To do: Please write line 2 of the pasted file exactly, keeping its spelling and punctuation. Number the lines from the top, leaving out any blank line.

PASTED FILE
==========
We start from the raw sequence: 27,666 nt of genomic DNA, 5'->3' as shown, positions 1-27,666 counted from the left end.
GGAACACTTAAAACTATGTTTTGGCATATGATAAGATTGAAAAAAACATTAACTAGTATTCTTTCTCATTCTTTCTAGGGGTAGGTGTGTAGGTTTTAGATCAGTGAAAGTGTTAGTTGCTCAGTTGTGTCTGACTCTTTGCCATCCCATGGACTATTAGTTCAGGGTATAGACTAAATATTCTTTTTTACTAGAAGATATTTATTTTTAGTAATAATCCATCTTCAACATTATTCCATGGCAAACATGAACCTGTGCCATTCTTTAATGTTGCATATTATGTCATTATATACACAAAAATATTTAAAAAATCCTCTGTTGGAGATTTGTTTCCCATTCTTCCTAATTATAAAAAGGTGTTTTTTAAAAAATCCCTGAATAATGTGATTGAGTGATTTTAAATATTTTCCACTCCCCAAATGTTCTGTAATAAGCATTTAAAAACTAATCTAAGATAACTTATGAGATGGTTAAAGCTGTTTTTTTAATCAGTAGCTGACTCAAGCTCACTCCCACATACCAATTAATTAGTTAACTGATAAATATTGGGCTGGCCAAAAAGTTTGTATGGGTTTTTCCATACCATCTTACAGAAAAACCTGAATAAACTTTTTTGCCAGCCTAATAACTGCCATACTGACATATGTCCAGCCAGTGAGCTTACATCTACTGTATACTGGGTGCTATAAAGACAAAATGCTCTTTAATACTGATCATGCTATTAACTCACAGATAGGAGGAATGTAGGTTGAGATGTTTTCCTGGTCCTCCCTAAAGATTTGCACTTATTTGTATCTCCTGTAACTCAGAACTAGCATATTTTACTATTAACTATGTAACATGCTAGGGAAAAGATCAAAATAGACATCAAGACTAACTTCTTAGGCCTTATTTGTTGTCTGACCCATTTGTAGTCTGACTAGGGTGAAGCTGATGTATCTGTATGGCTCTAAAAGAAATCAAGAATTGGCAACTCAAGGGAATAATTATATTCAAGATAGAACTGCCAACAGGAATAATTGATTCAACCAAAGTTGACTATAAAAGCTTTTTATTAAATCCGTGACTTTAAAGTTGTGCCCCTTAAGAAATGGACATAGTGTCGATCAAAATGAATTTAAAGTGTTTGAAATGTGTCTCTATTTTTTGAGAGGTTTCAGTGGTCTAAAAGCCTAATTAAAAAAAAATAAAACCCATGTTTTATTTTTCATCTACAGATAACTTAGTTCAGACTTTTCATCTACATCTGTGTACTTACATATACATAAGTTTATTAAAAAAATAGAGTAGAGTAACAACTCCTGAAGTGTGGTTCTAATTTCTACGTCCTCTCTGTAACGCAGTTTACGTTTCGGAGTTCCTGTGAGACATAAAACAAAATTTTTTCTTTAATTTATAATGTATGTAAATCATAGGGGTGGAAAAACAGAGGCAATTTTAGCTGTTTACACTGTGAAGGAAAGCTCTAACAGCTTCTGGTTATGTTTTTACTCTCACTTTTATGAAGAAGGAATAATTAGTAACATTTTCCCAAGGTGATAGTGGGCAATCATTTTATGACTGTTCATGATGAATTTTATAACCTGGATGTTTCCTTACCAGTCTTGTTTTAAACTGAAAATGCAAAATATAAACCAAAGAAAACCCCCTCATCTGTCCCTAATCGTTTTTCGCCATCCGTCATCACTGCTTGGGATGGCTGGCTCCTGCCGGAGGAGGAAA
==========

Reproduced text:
GGAACACTTAAAACTATGTTTTGGCATATGATAAGATTGAAAAAAACATTAACTAGTATTCTTTCTCATTCTTTCTAGGGGTAGGTGTGTAGGTTTTAGATCAGTGAAAGTGTTAGTTGCTCAGTTGTGTCTGACTCTTTGCCATCCCATGGACTATTAGTTCAGGGTATAGACTAAATATTCTTTTTTACTAGAAGATATTTATTTTTAGTAATAATCCATCTTCAACATTATTCCATGGCAAACATGAACCTGTGCCATTCTTTAATGTTGCATATTATGTCATTATATACACAAAAATATTTAAAAAATCCTCTGTTGGAGATTTGTTTCCCATTCTTCCTAATTATAAAAAGGTGTTTTTTAAAAAATCCCTGAATAATGTGATTGAGTGATTTTAAATATTTTCCACTCCCCAAATGTTCTGTAATAAGCATTTAAAAACTAATCTAAGATAACTTATGAGATGGTTAAAGCTGTTTTTTTAATCAGTAGCTGACTCAAGCTCACTCCCACATACCAATTAATTAGTTAACTGATAAATATTGGGCTGGCCAAAAAGTTTGTATGGGTTTTTCCATACCATCTTACAGAAAAACCTGAATAAACTTTTTTGCCAGCCTAATAACTGCCATACTGACATATGTCCAGCCAGTGAGCTTACATCTACTGTATACTGGGTGCTATAAAGACAAAATGCTCTTTAATACTGATCATGCTATTAACTCACAGATAGGAGGAATGTAGGTTGAGATGTTTTCCTGGTCCTCCCTAAAGATTTGCACTTATTTGTATCTCCTGTAACTCAGAACTAGCATATTTTACTATTAACTATGTAACATGCTAGGGAAAAGATCAAAATAGACATCAAGACTAACTTCTTAGGCCTTATTTGTTGTCTGACCCATTTGTAGTCTGACTAGGGTGAAGCTGATGTATCTGTATGGCTCTAAAAGAAATCAAGAATTGGCAACTCAAGGGAATAATTATATTCAAGATAGAACTGCCAACAGGAATAATTGATTCAACCAAAGTTGACTATAAAAGCTTTTTATTAAATCCGTGACTTTAAAGTTGTGCCCCTTAAGAAATGGACATAGTGTCGATCAAAATGAATTTAAAGTGTTTGAAATGTGTCTCTATTTTTTGAGAGGTTTCAGTGGTCTAAAAGCCTAATTAAAAAAAAATAAAACCCATGTTTTATTTTTCATCTACAGATAACTTAGTTCAGACTTTTCATCTACATCTGTGTACTTACATATACATAAGTTTATTAAAAAAATAGAGTAGAGTAACAACTCCTGAAGTGTGGTTCTAATTTCTACGTCCTCTCTGTAACGCAGTTTACGTTTCGGAGTTCCTGTGAGACATAAAACAAAATTTTTTCTTTAATTTATAATGTATGTAAATCATAGGGGTGGAAAAACAGAGGCAATTTTAGCTGTTTACACTGTGAAGGAAAGCTCTAACAGCTTCTGGTTATGTTTTTACTCTCACTTTTATGAAGAAGGAATAATTAGTAACATTTTCCCAAGGTGATAGTGGGCAATCATTTTATGACTGTTCATGATGAATTTTATAACCTGGATGTTTCCTTACCAGTCTTGTTTTAAACTGAAAATGCAAAATATAAACCAAAGAAAACCCCCTCATCTGTCCCTAATCGTTTTTCGCCATCCGTCATCACTGCTTGGGATGGCTGGCTCCTGCCGGAGGAGGAAA